You have said that “I will not be involved with any ’watering down’ of books two and three” whilst Nicole Kidman has been quoted as saying “I wouldn’t be able to do this film if I thought it were at all anti-Catholic.” Without ’watering down’ the main subject matter of the remaining books, how do you propose to deal with the sensitivities of Ms. Kidman?
I think the key to your question is whether books two and three are anti-Catholic or not. Some people, for instance Bill Donahue of the Catholic League, think that they are. I do not. My feeling about how some people have approached the intellectual and theological content of “His Dark Materials” is that they’re refusing to deal with its variety and subtlety. If you look at the proto-myths behind books 2 and 3, you come up with the Gnostic idea of a demiurge – a fallen angel who sets himself up as God and rules by oppression. To use this rather obscure early Christian philosophy as a root-myth is to me not specifically anti-Catholic, any more than a film involving a Greek myth would. It sets up an alternate series of events in an alternate world.
Also important is the idea of the “felix culpa” – the notion that the fall of man was not a bad thing but a good one. This is a medieval theological concept, invoking the fall as the opportunity without which the messiah would not have come. In “His Dark Materials,” the “felix culpa” is Lyra’s falling in love with Will. Again, I don’t see how one is more anti-Catholic an idea than the other. It’s true that Pullman takes issue with dogma and with the abuse of religion for political power, but the critique about dogma applies far more widely than Catholicism or even religion; and the last time that the Catholic church directly exerted political power on a state level was during the middle ages.
In other words, I think that an accurate adaptation of “The Subtle Knife” and “The Amber Spyglass” would not be anti-Catholic. What would be anti-Catholic would be to go out of one’s way to attack people’s beliefs, which I sometimes think is what people have in mind when they want to apply their own ideas and glosses of “His Dark Materials,” which have been formed outside of the context of the books, to the films.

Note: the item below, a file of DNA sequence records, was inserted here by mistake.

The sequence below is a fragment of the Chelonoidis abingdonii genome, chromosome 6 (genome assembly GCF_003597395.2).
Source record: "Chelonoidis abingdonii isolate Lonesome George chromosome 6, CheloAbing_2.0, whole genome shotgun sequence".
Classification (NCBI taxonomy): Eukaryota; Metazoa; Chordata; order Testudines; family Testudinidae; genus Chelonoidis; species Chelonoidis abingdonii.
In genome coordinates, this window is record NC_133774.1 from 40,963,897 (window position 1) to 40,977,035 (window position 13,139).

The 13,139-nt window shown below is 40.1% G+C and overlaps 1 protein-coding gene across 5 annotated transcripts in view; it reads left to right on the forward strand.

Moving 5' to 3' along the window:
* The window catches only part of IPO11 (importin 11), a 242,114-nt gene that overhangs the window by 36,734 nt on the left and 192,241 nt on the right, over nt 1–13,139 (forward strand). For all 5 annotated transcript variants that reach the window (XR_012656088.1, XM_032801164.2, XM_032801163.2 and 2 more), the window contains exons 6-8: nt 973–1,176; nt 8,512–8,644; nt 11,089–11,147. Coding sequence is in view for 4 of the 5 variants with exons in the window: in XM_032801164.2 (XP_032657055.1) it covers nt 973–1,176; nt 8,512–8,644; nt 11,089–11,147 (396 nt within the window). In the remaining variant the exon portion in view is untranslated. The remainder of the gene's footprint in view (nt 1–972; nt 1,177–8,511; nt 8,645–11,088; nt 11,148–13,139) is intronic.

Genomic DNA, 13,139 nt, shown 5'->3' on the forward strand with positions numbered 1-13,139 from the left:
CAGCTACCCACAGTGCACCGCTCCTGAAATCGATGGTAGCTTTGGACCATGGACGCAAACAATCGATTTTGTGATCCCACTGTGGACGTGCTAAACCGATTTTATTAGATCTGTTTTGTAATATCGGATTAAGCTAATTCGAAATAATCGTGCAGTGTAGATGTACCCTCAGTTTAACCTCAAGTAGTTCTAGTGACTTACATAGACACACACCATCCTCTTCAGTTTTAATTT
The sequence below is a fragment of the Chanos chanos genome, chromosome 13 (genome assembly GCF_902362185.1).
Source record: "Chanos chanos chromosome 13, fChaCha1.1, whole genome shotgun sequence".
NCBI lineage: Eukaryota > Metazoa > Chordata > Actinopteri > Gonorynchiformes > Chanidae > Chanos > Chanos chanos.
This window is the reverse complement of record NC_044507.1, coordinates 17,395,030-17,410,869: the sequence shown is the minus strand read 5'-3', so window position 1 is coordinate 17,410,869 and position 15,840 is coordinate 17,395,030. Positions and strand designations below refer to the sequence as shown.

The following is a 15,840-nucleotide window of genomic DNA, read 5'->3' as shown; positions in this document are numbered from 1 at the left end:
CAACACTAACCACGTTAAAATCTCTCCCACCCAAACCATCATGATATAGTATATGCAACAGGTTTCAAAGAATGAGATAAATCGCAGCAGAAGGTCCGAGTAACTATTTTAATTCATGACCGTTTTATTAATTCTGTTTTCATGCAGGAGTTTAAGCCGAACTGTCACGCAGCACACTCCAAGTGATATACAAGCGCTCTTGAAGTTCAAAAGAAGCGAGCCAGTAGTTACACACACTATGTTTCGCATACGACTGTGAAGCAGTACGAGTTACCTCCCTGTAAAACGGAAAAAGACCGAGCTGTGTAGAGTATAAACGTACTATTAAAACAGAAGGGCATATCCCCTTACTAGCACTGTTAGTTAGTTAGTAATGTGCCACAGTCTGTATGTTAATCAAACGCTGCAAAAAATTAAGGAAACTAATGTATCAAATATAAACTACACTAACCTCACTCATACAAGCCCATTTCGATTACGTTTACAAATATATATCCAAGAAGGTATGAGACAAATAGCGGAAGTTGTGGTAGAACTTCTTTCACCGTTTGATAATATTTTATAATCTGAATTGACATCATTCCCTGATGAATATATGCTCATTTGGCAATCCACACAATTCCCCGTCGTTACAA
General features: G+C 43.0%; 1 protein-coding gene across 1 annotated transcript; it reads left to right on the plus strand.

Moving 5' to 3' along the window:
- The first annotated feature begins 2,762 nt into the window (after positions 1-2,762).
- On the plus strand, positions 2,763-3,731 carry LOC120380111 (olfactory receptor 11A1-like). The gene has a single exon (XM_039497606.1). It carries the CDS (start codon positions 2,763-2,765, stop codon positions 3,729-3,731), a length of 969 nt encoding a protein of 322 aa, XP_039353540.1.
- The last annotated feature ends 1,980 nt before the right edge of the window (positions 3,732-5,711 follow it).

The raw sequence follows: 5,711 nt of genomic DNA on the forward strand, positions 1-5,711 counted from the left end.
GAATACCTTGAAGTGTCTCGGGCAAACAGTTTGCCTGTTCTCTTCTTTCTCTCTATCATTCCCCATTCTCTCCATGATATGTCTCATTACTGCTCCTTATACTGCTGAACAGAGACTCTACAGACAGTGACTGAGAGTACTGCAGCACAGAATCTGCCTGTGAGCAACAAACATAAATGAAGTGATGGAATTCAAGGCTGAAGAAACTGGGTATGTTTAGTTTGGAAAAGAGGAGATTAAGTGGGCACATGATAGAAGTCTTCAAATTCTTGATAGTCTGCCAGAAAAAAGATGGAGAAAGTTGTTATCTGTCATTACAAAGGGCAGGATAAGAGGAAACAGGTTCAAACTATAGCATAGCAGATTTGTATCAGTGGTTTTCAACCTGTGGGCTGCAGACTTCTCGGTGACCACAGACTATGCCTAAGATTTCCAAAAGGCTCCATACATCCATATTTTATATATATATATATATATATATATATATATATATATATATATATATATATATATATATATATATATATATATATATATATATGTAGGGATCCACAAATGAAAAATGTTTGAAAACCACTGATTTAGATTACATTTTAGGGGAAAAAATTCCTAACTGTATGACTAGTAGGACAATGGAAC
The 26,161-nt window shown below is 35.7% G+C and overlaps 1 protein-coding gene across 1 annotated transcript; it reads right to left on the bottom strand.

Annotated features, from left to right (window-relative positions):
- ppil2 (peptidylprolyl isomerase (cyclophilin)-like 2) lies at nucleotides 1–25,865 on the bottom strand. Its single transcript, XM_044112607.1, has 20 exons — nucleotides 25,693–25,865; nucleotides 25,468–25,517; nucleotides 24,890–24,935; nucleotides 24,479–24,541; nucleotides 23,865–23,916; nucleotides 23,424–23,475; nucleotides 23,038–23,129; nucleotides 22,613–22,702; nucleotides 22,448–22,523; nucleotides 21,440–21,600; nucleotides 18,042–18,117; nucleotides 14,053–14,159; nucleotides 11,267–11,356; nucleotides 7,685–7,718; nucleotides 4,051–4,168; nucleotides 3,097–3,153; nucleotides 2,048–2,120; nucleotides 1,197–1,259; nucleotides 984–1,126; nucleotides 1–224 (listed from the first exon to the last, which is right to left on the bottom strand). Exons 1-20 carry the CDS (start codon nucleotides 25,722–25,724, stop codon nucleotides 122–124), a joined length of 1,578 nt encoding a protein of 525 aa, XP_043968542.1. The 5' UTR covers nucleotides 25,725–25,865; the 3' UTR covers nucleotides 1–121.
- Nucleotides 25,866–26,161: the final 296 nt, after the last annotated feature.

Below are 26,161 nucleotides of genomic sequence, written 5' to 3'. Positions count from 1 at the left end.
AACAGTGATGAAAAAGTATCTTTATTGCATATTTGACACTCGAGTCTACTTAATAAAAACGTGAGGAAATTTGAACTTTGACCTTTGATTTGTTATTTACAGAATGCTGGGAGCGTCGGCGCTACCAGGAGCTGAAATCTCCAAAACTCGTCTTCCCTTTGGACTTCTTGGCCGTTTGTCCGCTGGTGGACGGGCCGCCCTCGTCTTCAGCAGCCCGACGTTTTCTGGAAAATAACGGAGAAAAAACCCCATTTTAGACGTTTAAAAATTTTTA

QUESTION #7 (from Nakono):
Mr. Weitz, what about the length? Does New Line plan to make another 3-hour per movie trilogy? How much from the book did you have to trim in order to meet your screen-time limitations?
Well, I think there’s no rule that says that fantasy trilogy movies have to be longer than a couple of hours. My aim was always to bring the film in at around two hours. I feel there’s been a sort of movie-length inflationary trend that has led to everything ending up at three hours. I think one might end up overstaying one’s welcome that way. If New Line is interested I could see doing a version of “The Golden Compass” which goes into more depth (and length); I reckon this would be of real interest to fans of the book and people who like the film. The idea was to tell a story with as much narrative momentum as possible, along with a bit of breathing and thinking room; I think eventually one ends up “cutting” or condensing as much from a novel whether one’s doing a to hour or a three hour version.